Creating a Legal Basis for Intellectual Property Through Human Rights
Rahul Bajaj and Devarshi Mukhopadhyay
Nagpur University – NALSAR University of Law
The dawn of the 21st century has witnessed the rapid rise of the knowledge economy, through an expanding use of a large array of intellectual property rights in many contexts and dimensions. The introduction of an interdisciplinary and cross-cutting discourse which seeks to study the complex and intricate relationship between intellectual property law and human rights law has therefore captured the imagination of several intellectual property experts, human rights advocates, policymakers, and nongovernmental organizations (NGOs). While the legal relationship between these two bodies of law is still in a nascent stage, it is critical to pontificate upon the precise boundaries and implications of this deepening relationship in order to create a robust institutional and theoretical foundation that can guide and inform future policymaking, especially in the context of human rights.
Although these two rich areas of law initially progressed in virtual isolation from each other, contemporary policy dialogue focuses on the study of their relationship in solving potentially difficult problems in science, technology, and culture. In fact, their relationship also provides an academic basis for understanding patterns of governance, on the basis of the typology of a particular regime. For instance, the study of this relationship between intellectual property law and human rights helps us acquire a more nuanced understanding of possible reasons why the degree of intellectual property protection is remarkably low in developing countries in which governments typically impose fetters on the enjoyment of fundamental rights and freedoms, making them the preserve of the rich and powerful. It may also explain why socialist countries and centrally planned economies generally tend to grant limited protection to intellectual goods, on account of the cultural and ideological restraints that are imposed on individual freedom. Similarly, it also becomes possible to explain why capitalist economies provide a considerably high degree of protection to intellectual goods, irrespective of internal market structures and segmentation of rights.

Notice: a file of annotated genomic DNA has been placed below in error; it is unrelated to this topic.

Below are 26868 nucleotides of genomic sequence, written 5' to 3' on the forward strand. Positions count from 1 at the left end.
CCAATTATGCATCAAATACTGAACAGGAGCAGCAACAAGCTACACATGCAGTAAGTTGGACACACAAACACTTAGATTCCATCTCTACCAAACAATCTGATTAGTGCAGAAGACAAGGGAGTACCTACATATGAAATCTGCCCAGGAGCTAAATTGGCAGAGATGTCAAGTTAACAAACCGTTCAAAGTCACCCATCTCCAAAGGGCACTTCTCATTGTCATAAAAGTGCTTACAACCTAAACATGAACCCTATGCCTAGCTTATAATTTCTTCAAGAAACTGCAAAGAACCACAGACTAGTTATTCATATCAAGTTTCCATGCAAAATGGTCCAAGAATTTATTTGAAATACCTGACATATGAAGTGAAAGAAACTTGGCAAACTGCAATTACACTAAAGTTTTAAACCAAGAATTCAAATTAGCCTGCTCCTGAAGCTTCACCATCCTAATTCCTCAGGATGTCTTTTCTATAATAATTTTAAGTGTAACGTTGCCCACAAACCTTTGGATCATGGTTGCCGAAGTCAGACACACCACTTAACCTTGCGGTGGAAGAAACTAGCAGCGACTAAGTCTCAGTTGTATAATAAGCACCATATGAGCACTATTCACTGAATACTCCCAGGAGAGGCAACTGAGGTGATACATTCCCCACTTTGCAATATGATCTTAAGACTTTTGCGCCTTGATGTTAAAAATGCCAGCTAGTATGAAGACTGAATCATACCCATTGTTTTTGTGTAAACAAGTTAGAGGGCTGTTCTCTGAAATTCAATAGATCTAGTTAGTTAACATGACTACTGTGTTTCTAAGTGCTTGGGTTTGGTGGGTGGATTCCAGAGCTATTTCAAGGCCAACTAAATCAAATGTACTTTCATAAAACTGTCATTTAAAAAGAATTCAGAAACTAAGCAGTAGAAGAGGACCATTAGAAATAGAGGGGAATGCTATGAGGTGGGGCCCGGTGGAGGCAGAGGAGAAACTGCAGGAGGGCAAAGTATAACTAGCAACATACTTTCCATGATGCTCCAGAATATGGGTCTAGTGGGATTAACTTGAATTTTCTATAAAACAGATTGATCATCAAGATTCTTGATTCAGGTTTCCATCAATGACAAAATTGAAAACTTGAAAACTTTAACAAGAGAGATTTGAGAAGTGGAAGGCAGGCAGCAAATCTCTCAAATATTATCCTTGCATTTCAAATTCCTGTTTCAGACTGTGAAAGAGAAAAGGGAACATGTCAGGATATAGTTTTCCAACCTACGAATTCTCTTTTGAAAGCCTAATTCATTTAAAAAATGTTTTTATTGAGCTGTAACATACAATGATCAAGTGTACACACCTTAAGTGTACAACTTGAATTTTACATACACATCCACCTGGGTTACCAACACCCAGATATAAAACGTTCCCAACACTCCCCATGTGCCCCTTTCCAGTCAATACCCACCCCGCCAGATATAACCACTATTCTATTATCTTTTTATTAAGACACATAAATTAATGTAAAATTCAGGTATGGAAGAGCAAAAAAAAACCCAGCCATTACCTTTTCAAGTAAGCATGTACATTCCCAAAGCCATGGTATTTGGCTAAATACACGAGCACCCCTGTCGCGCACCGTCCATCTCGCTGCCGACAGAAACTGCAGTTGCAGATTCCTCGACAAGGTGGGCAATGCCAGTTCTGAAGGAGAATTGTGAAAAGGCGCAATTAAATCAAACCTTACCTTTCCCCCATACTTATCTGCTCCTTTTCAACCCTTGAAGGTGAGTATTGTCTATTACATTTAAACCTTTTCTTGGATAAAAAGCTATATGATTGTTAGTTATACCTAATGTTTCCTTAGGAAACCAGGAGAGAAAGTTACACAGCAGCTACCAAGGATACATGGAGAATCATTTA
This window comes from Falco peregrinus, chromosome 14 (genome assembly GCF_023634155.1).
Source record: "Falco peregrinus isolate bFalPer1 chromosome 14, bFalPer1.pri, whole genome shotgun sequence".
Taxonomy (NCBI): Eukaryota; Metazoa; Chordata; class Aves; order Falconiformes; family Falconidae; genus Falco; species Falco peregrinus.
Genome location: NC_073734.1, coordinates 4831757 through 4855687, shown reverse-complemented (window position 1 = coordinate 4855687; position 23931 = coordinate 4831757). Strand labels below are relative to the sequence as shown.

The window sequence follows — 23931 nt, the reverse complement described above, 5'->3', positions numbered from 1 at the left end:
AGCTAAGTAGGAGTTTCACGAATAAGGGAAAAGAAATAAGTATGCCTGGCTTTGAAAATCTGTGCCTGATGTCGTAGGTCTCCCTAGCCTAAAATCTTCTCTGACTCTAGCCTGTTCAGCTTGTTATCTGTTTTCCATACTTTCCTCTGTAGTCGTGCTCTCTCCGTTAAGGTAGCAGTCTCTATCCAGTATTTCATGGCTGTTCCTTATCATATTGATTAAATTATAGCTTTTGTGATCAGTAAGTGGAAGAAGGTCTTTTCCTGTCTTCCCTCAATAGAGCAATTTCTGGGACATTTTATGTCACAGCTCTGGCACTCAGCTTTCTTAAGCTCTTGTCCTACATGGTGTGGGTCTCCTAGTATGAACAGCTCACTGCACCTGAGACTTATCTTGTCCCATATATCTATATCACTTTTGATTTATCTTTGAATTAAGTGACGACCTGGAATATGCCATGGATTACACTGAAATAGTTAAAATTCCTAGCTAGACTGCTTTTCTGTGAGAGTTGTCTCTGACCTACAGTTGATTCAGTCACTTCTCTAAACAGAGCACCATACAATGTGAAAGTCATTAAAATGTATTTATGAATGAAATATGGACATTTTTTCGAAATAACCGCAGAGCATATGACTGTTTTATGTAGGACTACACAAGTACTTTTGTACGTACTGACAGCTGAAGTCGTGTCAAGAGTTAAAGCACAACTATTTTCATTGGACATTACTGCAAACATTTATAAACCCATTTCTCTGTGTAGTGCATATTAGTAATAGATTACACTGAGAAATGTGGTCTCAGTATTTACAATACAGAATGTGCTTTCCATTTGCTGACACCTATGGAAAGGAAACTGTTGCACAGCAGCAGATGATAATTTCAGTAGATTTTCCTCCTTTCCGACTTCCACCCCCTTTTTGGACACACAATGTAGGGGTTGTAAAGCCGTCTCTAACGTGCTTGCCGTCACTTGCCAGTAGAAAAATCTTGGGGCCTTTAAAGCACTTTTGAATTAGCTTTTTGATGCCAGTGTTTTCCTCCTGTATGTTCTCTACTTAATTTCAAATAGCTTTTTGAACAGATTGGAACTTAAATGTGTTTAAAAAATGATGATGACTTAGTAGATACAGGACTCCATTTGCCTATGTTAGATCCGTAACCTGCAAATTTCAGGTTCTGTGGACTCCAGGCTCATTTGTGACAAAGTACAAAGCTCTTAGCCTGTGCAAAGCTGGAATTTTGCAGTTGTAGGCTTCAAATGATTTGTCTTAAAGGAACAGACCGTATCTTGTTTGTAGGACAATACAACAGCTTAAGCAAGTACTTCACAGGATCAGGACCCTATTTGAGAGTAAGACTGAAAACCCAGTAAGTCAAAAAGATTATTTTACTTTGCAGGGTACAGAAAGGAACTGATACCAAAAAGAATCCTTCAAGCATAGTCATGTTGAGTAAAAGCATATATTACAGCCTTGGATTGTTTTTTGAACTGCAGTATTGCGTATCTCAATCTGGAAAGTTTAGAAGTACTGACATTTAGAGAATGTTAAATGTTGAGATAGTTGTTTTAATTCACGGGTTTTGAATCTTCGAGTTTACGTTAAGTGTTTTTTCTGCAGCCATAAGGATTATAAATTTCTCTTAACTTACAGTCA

It is the endeavor of the authors, therefore, to explain the creation of a legal basis for shaping intellectual property discourse through the eyes of human rights law. In addition to exploring the legal and societal ramifications of this relationship, the authors shall also analyze the connections and divergences between these two sets of rights as part of the larger objective of this paper.
In terms of argument structure, the first segment of this paper succinctly discusses the recognition of intellectual property rights as human rights. This segment, in addition to narrating the circumstances that led to the recognition of intellectual property rights as human rights through a historical narrative, briefly examines the arguments both in favor of and against this development. The remaining five segments in this paper are specifically devoted to the far-reaching effects of this interdisciplinary study on five key areas in modern policy. In order to allow for a thematic introduction, these key areas are healthcare access (second segment), participation in cultural life (third segment), gene patenting (fourth segment), the right to education (fifth segment), and the rights of indigenous peoples (sixth and final segment).
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